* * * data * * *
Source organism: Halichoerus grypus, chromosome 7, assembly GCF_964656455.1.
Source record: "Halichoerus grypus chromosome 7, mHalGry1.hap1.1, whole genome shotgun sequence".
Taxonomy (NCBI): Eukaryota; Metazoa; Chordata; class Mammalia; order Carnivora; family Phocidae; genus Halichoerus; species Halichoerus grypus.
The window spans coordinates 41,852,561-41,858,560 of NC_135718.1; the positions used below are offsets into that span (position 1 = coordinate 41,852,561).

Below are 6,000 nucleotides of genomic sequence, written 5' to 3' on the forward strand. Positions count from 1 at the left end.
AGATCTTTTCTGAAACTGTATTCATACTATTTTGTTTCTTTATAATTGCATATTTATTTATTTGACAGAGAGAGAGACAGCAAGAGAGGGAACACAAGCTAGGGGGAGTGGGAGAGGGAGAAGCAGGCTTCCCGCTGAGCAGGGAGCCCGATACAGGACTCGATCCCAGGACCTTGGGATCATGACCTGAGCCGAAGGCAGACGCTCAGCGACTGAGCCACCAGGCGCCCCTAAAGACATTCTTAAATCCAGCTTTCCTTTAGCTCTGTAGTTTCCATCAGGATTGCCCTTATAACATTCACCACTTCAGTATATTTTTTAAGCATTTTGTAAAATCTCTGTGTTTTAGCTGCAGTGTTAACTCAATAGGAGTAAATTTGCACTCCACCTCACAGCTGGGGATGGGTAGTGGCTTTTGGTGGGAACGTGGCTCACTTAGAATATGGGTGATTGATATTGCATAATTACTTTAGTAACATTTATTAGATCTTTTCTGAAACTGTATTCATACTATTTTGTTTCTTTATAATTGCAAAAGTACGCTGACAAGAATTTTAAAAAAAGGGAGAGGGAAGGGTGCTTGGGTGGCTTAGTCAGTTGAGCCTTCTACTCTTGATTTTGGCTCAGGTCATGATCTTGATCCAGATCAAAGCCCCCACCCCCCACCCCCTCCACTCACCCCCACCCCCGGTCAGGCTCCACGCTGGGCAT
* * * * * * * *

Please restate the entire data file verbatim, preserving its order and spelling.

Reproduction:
Source organism: Halichoerus grypus, chromosome 7, assembly GCF_964656455.1.
Source record: "Halichoerus grypus chromosome 7, mHalGry1.hap1.1, whole genome shotgun sequence".
Taxonomy (NCBI): Eukaryota; Metazoa; Chordata; class Mammalia; order Carnivora; family Phocidae; genus Halichoerus; species Halichoerus grypus.
The window spans coordinates 41,852,561-41,858,560 of NC_135718.1; the positions used below are offsets into that span (position 1 = coordinate 41,852,561).

Below are 6,000 nucleotides of genomic sequence, written 5' to 3' on the forward strand. Positions count from 1 at the left end.
AGATCTTTTCTGAAACTGTATTCATACTATTTTGTTTCTTTATAATTGCATATTTATTTATTTGACAGAGAGAGAGACAGCAAGAGAGGGAACACAAGCTAGGGGGAGTGGGAGAGGGAGAAGCAGGCTTCCCGCTGAGCAGGGAGCCCGATACAGGACTCGATCCCAGGACCTTGGGATCATGACCTGAGCCGAAGGCAGACGCTCAGCGACTGAGCCACCAGGCGCCCCTAAAGACATTCTTAAATCCAGCTTTCCTTTAGCTCTGTAGTTTCCATCAGGATTGCCCTTATAACATTCACCACTTCAGTATATTTTTTAAGCATTTTGTAAAATCTCTGTGTTTTAGCTGCAGTGTTAACTCAATAGGAGTAAATTTGCACTCCACCTCACAGCTGGGGATGGGTAGTGGCTTTTGGTGGGAACGTGGCTCACTTAGAATATGGGTGATTGATATTGCATAATTACTTTAGTAACATTTATTAGATCTTTTCTGAAACTGTATTCATACTATTTTGTTTCTTTATAATTGCAAAAGTACGCTGACAAGAATTTTAAAAAAAGGGAGAGGGAAGGGTGCTTGGGTGGCTTAGTCAGTTGAGCCTTCTACTCTTGATTTTGGCTCAGGTCATGATCTTGATCCAGATCAAAGCCCCCACCCCCCACCCCCTCCACTCACCCCCACCCCCGGTCAGGCTCCACGCTGGGCAT